Why so few E flats?

Discussion in 'Off-Topic Chat' started by worzel, Oct 8, 2009.

  1. worzel

    worzel Member

    First off, I'm not saying there's anything wrong with the standard make up of a brass band, and am fully aware that that could be considered sufficient to answer my question. Nevertheless, I'm still curious.

    If I were told to assemble and ensemble from some new form of instrument that came in 6 ranges, I'd probably start off with an equal number of each, or maybe fewer as the range got lower if that meant bigger instruments that produced more volume. But in a brass band we have three tenor horns sandwiched between 7 rather loud BBs below and and army of cornets above. And a lonely sop on top.

    It just seems odd to me. Does anyone know the history and/or rationale behind it?
  2. Mesmerist

    Mesmerist Well-Known Member

    Is there any rationale behind the invention of the tenor horn?

    (sorry - only joking).

    Why can`t we use french horns instead?
  3. ronnie_the_lizard

    ronnie_the_lizard Active Member

    It's not quite as uneven as you make out. There may only be three 'tenor' saxhorns but there are also the two baritone saxhorns and the flugel in the same 'family'.

    So - 4 'Bass' tubas + 2 'Tenor' tubas (euphs) + Bass trom on the bottom,
    6 saxhorns and 2 tenor trombones in the middle and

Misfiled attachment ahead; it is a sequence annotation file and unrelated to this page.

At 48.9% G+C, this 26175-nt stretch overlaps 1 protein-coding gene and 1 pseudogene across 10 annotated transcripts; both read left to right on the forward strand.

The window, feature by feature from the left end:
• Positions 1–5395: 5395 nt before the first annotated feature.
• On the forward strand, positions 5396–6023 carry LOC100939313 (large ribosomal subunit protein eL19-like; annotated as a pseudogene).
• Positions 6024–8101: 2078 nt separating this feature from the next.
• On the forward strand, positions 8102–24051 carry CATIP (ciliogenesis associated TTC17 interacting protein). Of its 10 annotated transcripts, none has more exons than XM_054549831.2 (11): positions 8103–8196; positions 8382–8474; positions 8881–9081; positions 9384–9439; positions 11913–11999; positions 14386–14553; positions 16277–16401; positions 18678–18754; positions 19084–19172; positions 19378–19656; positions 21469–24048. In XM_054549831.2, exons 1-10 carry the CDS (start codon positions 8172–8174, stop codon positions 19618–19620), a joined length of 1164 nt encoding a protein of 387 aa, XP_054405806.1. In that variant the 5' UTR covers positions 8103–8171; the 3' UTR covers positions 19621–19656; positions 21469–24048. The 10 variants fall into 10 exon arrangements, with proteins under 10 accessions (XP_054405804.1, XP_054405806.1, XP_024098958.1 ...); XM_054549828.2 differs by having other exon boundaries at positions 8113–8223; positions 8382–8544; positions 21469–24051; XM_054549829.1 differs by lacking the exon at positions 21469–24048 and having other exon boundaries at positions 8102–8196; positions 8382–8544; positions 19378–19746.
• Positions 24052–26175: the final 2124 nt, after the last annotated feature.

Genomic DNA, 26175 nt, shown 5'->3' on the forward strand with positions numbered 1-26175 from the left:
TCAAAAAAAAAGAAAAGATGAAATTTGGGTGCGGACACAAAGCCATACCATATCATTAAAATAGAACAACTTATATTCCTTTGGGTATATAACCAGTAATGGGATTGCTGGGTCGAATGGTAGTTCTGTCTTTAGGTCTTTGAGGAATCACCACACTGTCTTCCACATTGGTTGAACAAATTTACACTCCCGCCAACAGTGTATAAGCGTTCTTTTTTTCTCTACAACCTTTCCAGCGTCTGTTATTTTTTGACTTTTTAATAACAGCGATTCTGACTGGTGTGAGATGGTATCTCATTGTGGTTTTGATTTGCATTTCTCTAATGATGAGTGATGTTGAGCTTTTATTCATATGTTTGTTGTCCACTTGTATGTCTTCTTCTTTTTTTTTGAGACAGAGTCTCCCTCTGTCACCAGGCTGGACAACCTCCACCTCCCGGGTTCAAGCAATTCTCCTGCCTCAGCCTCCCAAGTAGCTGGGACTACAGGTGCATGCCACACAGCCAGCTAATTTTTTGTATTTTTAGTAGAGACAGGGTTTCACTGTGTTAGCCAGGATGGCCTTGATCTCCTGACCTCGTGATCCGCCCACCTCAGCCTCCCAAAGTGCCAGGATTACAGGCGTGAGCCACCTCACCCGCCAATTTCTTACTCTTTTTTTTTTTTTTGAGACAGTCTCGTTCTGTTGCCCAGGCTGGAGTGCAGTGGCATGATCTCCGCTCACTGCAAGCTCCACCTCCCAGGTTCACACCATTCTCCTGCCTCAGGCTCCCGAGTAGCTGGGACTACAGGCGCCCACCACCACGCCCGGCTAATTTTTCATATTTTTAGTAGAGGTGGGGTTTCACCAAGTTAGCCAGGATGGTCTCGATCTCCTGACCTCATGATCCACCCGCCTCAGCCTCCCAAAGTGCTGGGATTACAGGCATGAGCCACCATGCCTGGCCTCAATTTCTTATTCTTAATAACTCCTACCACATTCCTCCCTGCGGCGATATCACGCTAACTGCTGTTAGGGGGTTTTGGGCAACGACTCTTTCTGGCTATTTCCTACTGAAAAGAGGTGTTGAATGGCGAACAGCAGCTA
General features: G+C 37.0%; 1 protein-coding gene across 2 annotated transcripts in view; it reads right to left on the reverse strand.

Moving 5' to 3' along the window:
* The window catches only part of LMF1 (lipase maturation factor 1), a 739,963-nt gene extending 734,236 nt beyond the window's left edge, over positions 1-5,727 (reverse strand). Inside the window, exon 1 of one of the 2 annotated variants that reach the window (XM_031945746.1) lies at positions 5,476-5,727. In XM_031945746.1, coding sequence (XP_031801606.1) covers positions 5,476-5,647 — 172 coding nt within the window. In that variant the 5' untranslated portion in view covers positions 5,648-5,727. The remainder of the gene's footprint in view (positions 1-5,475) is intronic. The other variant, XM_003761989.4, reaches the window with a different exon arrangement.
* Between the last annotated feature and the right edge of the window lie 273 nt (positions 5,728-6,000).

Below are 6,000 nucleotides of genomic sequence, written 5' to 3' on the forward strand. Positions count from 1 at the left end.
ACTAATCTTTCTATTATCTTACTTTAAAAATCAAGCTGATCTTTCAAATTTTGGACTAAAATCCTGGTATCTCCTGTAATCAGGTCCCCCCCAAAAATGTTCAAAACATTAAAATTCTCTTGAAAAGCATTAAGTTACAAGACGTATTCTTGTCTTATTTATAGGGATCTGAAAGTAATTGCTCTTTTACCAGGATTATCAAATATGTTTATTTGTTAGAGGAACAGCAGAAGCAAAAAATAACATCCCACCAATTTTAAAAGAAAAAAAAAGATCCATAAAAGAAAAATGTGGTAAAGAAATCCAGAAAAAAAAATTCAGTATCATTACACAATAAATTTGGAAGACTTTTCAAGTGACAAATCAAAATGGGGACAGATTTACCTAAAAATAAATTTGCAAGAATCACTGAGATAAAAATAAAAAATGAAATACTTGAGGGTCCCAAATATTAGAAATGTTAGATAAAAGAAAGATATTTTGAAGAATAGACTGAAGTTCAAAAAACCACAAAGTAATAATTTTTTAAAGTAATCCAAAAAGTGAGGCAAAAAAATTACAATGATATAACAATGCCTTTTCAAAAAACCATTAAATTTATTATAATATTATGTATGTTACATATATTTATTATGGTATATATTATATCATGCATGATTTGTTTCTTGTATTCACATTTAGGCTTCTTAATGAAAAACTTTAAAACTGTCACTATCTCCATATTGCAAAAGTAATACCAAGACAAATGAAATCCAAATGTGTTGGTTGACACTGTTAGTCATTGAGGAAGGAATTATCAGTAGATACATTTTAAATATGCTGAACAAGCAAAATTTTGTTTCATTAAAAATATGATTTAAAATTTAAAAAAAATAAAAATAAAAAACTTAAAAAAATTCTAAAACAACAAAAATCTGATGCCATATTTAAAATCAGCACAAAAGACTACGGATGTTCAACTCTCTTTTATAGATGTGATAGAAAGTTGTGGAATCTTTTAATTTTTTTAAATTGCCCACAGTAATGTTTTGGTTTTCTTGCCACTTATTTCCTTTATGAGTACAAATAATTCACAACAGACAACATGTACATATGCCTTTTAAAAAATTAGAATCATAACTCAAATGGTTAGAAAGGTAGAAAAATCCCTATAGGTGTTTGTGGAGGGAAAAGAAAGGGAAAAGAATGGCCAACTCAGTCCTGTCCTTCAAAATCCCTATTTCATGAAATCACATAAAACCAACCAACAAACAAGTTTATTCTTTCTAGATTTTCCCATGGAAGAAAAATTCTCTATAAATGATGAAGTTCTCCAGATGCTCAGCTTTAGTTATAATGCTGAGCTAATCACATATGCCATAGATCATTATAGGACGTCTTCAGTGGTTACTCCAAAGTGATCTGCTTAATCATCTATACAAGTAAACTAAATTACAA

10 cornets on the top.

    If anything this seems a far better balance, and with more subtle differences in range \ texture than the Bass\'Cello\Viola\Violin ratio of an orchestral string section
    = 8:10:12:30
  4. worzel

    worzel Member

    Yeah, I didn't think of it like that. Would you say, then, that the timbre of a given pitch is more affected by the type of instrument playing it (tuba, saxhorn, cornet, etc.) than the instrument's range ?
  5. ronnie_the_lizard

    ronnie_the_lizard Active Member

    That's why you have a flugel rather than just an extra cornet (though there are lots of players who sadly make a flugel sound like a cornet) and Baritones \ Tenor Trombones \ Euphs all at the same pitch.
  6. David Mann

    David Mann Member

    3 tenor horns is an arbitrary number that has become fixed due to contesting. Outside contests I quite like the idea of extra horns and baritones as quite often the middle of the band can become overwhelmed by the cornets and trombones. The ISB used to have IIRC, Sop, 5 solo cornets, flugel, 2 first cornets, 3 2nd cornets, flugel, 6 horns, 4 baris, 5 troms, 2 euphs, 3 EEb, 2BBb. It's worth getting hold of the 1960's Bernard Adams recordings to hear that sound.
  7. brasscrest

    brasscrest Active Member

    Growing up in SA bands, we always considered a "full" band to have at least 4 tenor horns (2 solo, 1 first, 1 second) and 4 baris (2 on each part). It is not unknown in SA arrangements to have divisi in the solo horn part.

    Six tenors would be even better.

    We could. But the sound would be very different, and writing for French horn is very different than writing for tenor horn. There's a professional band here in Washington called Dominion Brass, using French horns instead of tenors.

    The reason I've always heard for using tenors is that brass bands originally started as marching bands, and you can't really march with a French horn.
  8. worzel

    worzel Member